Fresh take on an old favorite

SIMPLY JAPANESE: MODERN COOKING FOR THE HEALTHY HOME

By Yoko Arimoto (Tokyo: Kodansha International, 2010, 160 pp., $27.95, hardcover)

With her new book “Simply Japanese,” Yoko Arimoto injects a breath of modern air into traditional Japanese home cooking. While Japanese cooking is often considered to be somewhat time-consuming, given its focus on serving multiple smaller dishes, Arimoto not only modernizes traditional Japanese dishes, but also streamlines its process, making it more accessible to everyone. Arimoto’s book focuses on home-cooking — dishes that you might find on the table for lunch or dinner in a typical Japanese household. She puts particular emphasis on basics such as using fresh ingredients and precise technique.

The layout of the book is modern and clean. Arimoto relies minimally on supplementary information in smaller sidebars, instead providing clear step-by-step photographs of the cooking process for every recipe. Every recipe is supplemented with full color pictures. Chapters are organized by ingredients, with exception to a chapter on deep-frying, and another dedicated to more traditional Japanese foods such as nikujaga and chirashisushi. There is also a glossary at the end that not only defines ingredients and processes, but also provides helpful tips on purchasing, usage and storage.

While most recipes can easily be done at home, there are a few that may pose specific challenges. The wood grilled fish would require cooking on a grill and open flame, and the vinegared mackerel requires, as Arimoto puts it, “extraordinarily fresh mackerel,” since it is essentially served raw, although it is salted and vinegared. Something to keep in mind is that the heart of the taste in many of these recipes lie in having access to the freshest ingredients possible, as her dishes are designed to showcase the taste of the primary ingredient, using few dressings or sauces. While most recipes center on ingredients that can be found in most Asian supermarkets, Arimoto also provides substitutions for potentially harder to find ingredients, such as mirin or certain types of fish.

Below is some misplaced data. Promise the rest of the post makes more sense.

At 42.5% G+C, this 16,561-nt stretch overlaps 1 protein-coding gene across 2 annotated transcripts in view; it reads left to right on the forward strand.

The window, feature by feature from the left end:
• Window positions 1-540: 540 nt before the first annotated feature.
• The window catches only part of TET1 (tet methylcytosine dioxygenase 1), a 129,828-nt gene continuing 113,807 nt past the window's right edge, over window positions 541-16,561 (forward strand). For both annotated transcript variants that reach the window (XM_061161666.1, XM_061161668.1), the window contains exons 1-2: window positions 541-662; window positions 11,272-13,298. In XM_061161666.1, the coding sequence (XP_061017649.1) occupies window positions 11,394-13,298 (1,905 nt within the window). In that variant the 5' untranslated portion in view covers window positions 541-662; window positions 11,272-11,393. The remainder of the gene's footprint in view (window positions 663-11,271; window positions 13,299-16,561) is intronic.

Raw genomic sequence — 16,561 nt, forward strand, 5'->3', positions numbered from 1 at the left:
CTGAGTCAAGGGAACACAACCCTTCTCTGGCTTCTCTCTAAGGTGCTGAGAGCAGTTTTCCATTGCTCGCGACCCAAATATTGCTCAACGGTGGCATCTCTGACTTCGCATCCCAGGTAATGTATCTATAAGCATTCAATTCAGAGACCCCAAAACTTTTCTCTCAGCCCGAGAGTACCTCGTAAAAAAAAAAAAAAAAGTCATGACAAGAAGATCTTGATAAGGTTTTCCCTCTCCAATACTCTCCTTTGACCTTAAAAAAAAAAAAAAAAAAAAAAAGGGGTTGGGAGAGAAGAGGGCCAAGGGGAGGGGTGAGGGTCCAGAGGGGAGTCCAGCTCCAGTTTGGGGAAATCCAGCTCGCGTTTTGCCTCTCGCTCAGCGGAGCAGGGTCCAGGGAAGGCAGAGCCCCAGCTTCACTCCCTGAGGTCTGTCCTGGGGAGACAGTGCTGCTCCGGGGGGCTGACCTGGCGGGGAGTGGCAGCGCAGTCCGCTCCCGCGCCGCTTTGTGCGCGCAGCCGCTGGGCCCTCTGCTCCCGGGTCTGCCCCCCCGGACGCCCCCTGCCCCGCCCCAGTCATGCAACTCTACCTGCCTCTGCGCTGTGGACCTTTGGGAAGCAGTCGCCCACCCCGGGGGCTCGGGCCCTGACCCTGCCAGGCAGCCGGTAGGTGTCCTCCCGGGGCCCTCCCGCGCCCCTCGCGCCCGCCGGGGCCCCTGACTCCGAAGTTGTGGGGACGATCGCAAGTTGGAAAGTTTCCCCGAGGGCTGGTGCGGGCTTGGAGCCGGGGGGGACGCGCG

While Arimoto includes recipes with tried-and-true flavor combinations, such as her tuna avocado rice bowl or vanilla and black sesame ice cream recipe, she still manages to surprise us with a few unexpected takes on traditional Japanese recipes. One is a mimolette cheese and nori sandwich recipe, which sounds odd at first, but with the combined flavors of brine and salt, turns out to be a match. Carrot and tarako cod roe is another recipe where Arimoto brings together two unexpected ingredients to create a sweet and savory, yet simple, dish.

The range of expertise needed for these dishes varies greatly, from simple recipes with few ingredients, to more complex dishes that involve more time and preparation. The most detailed dishes and processes are ironically the ones that seem the most basic in nature, such as cooking rice and making tofu. While more time consuming, Arimoto shows how to create basics such as gari (pickled ginger) that can be stored in the refrigerator and served with multiple meals.

With “Simply Japanese,” even the most seasoned Japanese home cook will find new recipes to try, all modernized for today’s kitchen, yet keeping with the traditional wafu taste that we all know and love in Japanese cuisine.

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